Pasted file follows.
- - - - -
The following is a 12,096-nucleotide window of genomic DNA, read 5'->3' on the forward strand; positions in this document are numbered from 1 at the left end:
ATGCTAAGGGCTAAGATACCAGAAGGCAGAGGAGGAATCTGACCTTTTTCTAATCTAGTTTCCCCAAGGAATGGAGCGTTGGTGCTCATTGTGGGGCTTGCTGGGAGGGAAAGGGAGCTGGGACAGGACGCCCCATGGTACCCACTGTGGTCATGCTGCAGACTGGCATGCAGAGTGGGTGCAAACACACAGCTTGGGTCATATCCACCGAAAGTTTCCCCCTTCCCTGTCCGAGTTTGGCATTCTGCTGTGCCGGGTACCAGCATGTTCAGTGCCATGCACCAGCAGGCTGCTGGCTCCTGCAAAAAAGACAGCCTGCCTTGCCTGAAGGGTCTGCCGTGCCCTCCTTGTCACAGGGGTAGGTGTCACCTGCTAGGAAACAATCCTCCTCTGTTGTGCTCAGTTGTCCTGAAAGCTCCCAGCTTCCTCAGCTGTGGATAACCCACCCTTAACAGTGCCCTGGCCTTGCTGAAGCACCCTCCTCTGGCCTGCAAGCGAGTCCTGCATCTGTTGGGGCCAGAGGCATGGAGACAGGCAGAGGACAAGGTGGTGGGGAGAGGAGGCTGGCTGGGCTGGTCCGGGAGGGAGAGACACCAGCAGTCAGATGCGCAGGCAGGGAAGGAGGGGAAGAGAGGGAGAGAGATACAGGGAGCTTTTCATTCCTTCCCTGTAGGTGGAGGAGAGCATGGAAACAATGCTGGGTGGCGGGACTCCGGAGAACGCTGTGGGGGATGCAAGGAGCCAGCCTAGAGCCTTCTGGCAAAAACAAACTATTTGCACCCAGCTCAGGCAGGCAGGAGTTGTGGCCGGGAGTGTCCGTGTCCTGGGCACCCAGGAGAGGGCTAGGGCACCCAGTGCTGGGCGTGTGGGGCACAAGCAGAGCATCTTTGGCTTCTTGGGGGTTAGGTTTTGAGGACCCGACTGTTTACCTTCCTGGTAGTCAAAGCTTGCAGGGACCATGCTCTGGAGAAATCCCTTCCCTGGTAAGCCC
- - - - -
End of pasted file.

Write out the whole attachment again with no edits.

The following is a 12,096-nucleotide window of genomic DNA, read 5'->3' on the forward strand; positions in this document are numbered from 1 at the left end:
ATGCTAAGGGCTAAGATACCAGAAGGCAGAGGAGGAATCTGACCTTTTTCTAATCTAGTTTCCCCAAGGAATGGAGCGTTGGTGCTCATTGTGGGGCTTGCTGGGAGGGAAAGGGAGCTGGGACAGGACGCCCCATGGTACCCACTGTGGTCATGCTGCAGACTGGCATGCAGAGTGGGTGCAAACACACAGCTTGGGTCATATCCACCGAAAGTTTCCCCCTTCCCTGTCCGAGTTTGGCATTCTGCTGTGCCGGGTACCAGCATGTTCAGTGCCATGCACCAGCAGGCTGCTGGCTCCTGCAAAAAAGACAGCCTGCCTTGCCTGAAGGGTCTGCCGTGCCCTCCTTGTCACAGGGGTAGGTGTCACCTGCTAGGAAACAATCCTCCTCTGTTGTGCTCAGTTGTCCTGAAAGCTCCCAGCTTCCTCAGCTGTGGATAACCCACCCTTAACAGTGCCCTGGCCTTGCTGAAGCACCCTCCTCTGGCCTGCAAGCGAGTCCTGCATCTGTTGGGGCCAGAGGCATGGAGACAGGCAGAGGACAAGGTGGTGGGGAGAGGAGGCTGGCTGGGCTGGTCCGGGAGGGAGAGACACCAGCAGTCAGATGCGCAGGCAGGGAAGGAGGGGAAGAGAGGGAGAGAGATACAGGGAGCTTTTCATTCCTTCCCTGTAGGTGGAGGAGAGCATGGAAACAATGCTGGGTGGCGGGACTCCGGAGAACGCTGTGGGGGATGCAAGGAGCCAGCCTAGAGCCTTCTGGCAAAAACAAACTATTTGCACCCAGCTCAGGCAGGCAGGAGTTGTGGCCGGGAGTGTCCGTGTCCTGGGCACCCAGGAGAGGGCTAGGGCACCCAGTGCTGGGCGTGTGGGGCACAAGCAGAGCATCTTTGGCTTCTTGGGGGTTAGGTTTTGAGGACCCGACTGTTTACCTTCCTGGTAGTCAAAGCTTGCAGGGACCATGCTCTGGAGAAATCCCTTCCCTGGTAAGCCC